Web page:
The bottom line is that I just cannot accept that he wants to leave us, as in yes, Wisey, this must be a bad dream. It just seems so unnecessary. I'm still in the mode of just wishing him to have the courage to stay, to realise that it's so unnecessary to leave. I'm no wimp, and I am not stepped on, but we were seriously in love and the last three years have just been years of neglect - he got overly ambitious, stayed in his work bubble and left me to do the rest. I just wish he could see how shallow his work admiration is, and that it's no reason to leave a family. Not putting us first for a period of time is not the end of the world. I don't hate him for it and I certainly wasn't going to leave even though I felt terribly lonely. Shit, women have dealt with way more crap than that and marriages have survived. Why does ours have to break up? I know he was upset with my negativity and moaning during those years, and he cannot overcome that. But over the past year, I have really progressed. I know that I actually am not that needy, and incredibly strong and resourceful. HE's the one who just cannot meet anyone else's needs. I have dealt with many of my issues and am actually in a pretty good place personally, if not devastated as a wife. He sees that and says he's full of admiration and that I'm inspiring...but as he hasn't made any progress personally, he still wants to leave....he promised to see someone himself but hasn't and is just afraid to really tackle his own needs. He hated to be called highly needy by the marriage counsellor we saw. He admitted to it but was seriously shocked by it. Dammit, I don't want to move on...I'm still trying to find the key to unlocking his fears, get him to face stuff and know that I'll journey with him. I don't want to give up on him. And I promise you I am saying this from a position of strength. I've had a tough life, and I'm not afraid to go it alone, but I really value my vows and I want him to just wake up!!! And throughout this, I do not want him to neglect DD's. Damn Damn Damn. Tears again.

Saffysmum Fri 29-Jul-11 09:56:11

Morning K

Decided to call you Special K from now on by the way!

About the responsibility - well Wisey's said it all. But this jumped out at me: "We may not be able to ensure that I keep the house, pay for his new place and a costly divorce".

Keeping the house, the family home is paramount. Unless the house is far too big for you and the girls, then as I said before, you and the girls are entitled to stay there until youngest is 18. If there is considerable equity in it, then you need to know whether you could sell it earlier, downsize and buy somewhere outright for you and the girls, or whether you would need a mortgage of your own to do this. If so, would you be able to manage that mortgage. Could you manage the existing mortgage on your own, when he pays maintenance? Remember that the clean break higher equity for you on the property could be better than monthly spousal maintenance - you need to look at the figures here, with a solicitor. Basically, you either get the spousal maintenance (which is based on income) monthly, or you get a bigger portion of the equity when you do sell. My solicitor thinks the latter is the better option for us, because I will be able to manage the mortgage myself. Also, she says a lot of "these boys" don't like spousal maintenance and will default on it. So getting it legally tied up with equity is better.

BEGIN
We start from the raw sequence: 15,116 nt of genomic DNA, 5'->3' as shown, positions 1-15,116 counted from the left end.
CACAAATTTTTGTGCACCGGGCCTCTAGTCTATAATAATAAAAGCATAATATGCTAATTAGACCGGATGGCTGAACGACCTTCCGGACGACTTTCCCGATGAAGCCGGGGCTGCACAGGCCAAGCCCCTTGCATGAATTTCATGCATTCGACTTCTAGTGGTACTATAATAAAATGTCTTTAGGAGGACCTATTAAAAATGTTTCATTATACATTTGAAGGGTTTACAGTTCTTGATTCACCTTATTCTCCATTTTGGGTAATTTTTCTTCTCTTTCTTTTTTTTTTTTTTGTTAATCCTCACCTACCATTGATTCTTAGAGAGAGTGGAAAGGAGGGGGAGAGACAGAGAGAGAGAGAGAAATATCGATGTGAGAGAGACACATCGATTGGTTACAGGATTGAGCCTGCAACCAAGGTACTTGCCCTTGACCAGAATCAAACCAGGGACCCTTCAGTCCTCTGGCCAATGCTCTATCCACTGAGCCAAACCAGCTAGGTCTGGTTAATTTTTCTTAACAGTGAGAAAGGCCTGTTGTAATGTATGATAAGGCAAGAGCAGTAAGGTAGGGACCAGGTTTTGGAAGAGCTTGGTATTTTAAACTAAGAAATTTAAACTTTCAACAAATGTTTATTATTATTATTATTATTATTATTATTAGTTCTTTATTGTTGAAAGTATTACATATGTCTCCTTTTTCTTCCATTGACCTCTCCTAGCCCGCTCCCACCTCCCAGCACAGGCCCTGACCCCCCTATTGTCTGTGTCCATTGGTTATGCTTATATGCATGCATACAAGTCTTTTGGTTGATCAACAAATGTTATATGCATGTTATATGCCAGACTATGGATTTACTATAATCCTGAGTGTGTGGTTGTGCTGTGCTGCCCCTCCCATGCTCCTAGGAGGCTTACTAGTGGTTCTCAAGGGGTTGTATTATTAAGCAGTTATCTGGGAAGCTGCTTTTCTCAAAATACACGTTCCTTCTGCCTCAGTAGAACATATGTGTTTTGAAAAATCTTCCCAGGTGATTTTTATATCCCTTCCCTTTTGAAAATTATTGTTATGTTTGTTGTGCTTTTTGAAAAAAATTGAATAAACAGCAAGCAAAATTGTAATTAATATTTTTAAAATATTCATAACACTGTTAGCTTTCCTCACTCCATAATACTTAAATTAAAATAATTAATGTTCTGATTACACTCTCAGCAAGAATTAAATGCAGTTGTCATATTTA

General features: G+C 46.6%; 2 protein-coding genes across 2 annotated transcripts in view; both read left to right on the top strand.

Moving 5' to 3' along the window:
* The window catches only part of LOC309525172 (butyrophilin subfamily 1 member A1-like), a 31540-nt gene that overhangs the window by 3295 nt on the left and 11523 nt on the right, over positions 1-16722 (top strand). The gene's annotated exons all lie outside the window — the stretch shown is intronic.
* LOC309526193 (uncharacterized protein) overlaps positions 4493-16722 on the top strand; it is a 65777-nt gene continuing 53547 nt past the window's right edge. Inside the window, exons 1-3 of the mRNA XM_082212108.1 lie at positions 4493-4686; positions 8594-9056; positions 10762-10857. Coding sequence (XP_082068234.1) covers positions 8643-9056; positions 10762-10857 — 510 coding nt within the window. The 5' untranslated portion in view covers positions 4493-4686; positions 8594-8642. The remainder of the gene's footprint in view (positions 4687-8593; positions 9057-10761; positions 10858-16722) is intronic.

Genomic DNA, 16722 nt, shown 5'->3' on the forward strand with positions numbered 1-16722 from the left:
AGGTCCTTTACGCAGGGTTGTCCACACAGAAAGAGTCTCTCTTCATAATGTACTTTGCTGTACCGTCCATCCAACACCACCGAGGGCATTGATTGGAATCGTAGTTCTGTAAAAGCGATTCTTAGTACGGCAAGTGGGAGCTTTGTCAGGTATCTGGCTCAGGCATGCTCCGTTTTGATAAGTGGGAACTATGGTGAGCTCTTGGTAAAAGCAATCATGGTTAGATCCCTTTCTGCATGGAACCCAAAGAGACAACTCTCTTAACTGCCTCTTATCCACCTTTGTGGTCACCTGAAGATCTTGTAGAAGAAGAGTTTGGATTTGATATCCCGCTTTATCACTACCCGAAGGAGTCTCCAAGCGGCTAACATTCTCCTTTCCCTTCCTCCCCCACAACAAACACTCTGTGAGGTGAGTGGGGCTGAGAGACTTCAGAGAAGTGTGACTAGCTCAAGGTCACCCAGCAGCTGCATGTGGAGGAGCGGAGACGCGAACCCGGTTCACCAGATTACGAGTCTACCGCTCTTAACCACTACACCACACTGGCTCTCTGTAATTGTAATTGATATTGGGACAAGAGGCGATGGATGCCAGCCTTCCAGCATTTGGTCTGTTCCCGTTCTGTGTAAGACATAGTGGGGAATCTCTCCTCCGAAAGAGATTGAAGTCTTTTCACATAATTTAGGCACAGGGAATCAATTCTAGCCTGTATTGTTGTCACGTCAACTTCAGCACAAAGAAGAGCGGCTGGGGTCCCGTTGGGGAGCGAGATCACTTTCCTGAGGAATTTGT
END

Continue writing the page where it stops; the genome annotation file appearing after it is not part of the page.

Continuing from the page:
Back to responsibility - "pay for his new place". NO. You don't have to worry about paying for his new place. This is his concern and his only. He has made the decision to split up, he and only he will have to sort out where he lives in the future. No court will put his needs to buy somewhere above providing a family home for you and the girls. So that's what I meant - don't take on the responsibility of what happens to him - he's a grown up, he can deal with it. My ex is sharing a house with others - renting - he hates it, but he put the wheels in motion which drove him there.

Do not, please, agree to anything financial until you have proceeded with the divorce and you have both done the dreaded 'E form' which is the full legal financial disclosure. Then your solicitor will have all the information regarding his pension, his salary, etc. You may be better settling for less equity in the home, if his pension is good, and you can get more from that. Only a solicitor can do this - and they have to get all the details of everything, before they can advise which option is best.

He hasn't filed for divorce yet - he wants out. You want him to be the one to file. Why? Personally, I think it's better to be the petitioner than the respondent - you drive things - you, I believe have the upper hand. It boosted my self esteem hugely to take control here, and be the one to file. What was he going to cite against you? You've got Unreasonable Behaviour against him "I don't love you anymore" is one example.

So, I would focus on you and the girls, and file for divorce. I hear what you're saying about delaying it, and going for a legal separation for a year, but that will add costs and delay the inevitable. You at least need to get to full financial disclosure stage. The courts will only take this document, any figures he comes up with are irrelevant. So personally, I wouldn't talk finances with him at all.

You could file for divorce, get to the financial disclosure stage when you and solicitor have a full idea of what's going on financially. Then you'll know whether to press ahead, or put things on hold. Which you can, by the way.